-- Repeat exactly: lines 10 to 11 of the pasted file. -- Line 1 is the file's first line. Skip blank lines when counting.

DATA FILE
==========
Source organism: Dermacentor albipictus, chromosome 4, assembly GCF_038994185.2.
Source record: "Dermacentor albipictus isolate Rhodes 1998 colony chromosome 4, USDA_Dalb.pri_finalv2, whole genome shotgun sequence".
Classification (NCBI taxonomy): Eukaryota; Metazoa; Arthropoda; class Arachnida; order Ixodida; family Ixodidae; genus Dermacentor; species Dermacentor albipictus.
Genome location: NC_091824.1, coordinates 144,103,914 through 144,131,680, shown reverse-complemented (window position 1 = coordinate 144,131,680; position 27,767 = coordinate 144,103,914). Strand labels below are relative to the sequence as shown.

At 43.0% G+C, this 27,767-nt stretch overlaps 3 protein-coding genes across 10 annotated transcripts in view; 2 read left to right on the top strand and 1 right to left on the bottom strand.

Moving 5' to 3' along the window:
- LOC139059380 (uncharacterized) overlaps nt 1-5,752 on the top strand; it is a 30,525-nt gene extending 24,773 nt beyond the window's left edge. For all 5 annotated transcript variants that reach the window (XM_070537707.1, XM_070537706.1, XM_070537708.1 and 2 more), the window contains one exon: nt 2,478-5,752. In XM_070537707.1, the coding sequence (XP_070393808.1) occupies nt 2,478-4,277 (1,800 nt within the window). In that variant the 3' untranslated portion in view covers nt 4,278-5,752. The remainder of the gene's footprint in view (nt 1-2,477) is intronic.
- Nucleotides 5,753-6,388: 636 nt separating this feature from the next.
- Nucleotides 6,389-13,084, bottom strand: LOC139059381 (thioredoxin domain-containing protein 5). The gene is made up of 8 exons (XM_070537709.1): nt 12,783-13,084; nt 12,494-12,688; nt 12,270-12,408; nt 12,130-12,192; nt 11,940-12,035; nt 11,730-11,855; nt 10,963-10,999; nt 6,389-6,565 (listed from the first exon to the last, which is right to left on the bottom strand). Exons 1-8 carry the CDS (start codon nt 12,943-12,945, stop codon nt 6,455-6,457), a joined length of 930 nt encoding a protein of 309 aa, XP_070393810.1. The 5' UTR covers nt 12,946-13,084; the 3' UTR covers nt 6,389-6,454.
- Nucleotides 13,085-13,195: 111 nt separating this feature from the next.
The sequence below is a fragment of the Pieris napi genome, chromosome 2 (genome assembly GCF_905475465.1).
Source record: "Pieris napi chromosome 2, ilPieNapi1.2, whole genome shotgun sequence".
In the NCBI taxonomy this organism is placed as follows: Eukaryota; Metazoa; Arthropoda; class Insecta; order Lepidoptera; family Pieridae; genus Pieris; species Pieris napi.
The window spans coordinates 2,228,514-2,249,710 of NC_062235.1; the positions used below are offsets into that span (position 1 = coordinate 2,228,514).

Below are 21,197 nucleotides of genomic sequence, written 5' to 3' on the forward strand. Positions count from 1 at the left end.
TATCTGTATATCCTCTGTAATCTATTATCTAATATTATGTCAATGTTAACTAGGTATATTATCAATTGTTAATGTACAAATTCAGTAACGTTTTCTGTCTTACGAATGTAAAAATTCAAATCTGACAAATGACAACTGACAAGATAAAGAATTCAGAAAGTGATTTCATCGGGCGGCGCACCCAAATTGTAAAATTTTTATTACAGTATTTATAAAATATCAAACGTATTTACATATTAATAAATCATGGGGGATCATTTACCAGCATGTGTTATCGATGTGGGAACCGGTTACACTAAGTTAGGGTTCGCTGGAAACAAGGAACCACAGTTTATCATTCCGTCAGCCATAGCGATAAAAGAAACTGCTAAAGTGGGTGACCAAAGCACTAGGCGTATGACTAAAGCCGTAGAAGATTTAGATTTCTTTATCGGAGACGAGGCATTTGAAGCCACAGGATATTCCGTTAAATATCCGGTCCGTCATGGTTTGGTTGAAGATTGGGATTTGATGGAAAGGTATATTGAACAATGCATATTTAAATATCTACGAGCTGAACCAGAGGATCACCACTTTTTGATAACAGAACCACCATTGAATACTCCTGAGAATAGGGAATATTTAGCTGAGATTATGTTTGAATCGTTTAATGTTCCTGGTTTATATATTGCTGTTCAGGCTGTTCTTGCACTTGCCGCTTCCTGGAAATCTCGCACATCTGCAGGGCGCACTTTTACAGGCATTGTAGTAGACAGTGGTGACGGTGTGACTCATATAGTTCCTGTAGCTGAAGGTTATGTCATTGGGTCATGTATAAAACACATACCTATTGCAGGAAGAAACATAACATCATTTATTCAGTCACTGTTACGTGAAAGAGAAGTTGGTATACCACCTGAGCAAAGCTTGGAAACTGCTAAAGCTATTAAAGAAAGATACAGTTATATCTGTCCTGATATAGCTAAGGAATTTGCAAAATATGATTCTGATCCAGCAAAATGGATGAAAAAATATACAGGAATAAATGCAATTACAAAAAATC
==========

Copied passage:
- Nucleotides 13,085-13,195: 111 nt separating this feature from the next.
The sequence below is a fragment of the Pieris napi genome, chromosome 2 (genome assembly GCF_905475465.1).